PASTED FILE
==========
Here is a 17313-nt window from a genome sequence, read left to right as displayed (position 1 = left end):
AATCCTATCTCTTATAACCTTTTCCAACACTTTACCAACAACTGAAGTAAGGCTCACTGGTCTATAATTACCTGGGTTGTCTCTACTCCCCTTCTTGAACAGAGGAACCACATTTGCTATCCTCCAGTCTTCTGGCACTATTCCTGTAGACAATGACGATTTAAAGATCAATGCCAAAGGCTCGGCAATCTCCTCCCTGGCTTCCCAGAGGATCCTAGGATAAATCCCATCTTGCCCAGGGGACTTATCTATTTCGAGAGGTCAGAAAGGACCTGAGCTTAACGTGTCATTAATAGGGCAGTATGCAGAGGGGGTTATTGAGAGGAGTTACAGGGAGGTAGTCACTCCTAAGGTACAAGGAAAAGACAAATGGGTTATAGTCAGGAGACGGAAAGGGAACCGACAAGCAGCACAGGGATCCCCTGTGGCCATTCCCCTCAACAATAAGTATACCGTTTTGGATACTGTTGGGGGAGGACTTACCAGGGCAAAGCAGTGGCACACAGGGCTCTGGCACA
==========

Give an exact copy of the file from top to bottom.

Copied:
Here is a 17313-nt window from a genome sequence, read left to right as displayed (position 1 = left end):
AATCCTATCTCTTATAACCTTTTCCAACACTTTACCAACAACTGAAGTAAGGCTCACTGGTCTATAATTACCTGGGTTGTCTCTACTCCCCTTCTTGAACAGAGGAACCACATTTGCTATCCTCCAGTCTTCTGGCACTATTCCTGTAGACAATGACGATTTAAAGATCAATGCCAAAGGCTCGGCAATCTCCTCCCTGGCTTCCCAGAGGATCCTAGGATAAATCCCATCTTGCCCAGGGGACTTATCTATTTCGAGAGGTCAGAAAGGACCTGAGCTTAACGTGTCATTAATAGGGCAGTATGCAGAGGGGGTTATTGAGAGGAGTTACAGGGAGGTAGTCACTCCTAAGGTACAAGGAAAAGACAAATGGGTTATAGTCAGGAGACGGAAAGGGAACCGACAAGCAGCACAGGGATCCCCTGTGGCCATTCCCCTCAACAATAAGTATACCGTTTTGGATACTGTTGGGGGAGGACTTACCAGGGCAAAGCAGTGGCACACAGGGCTCTGGCACA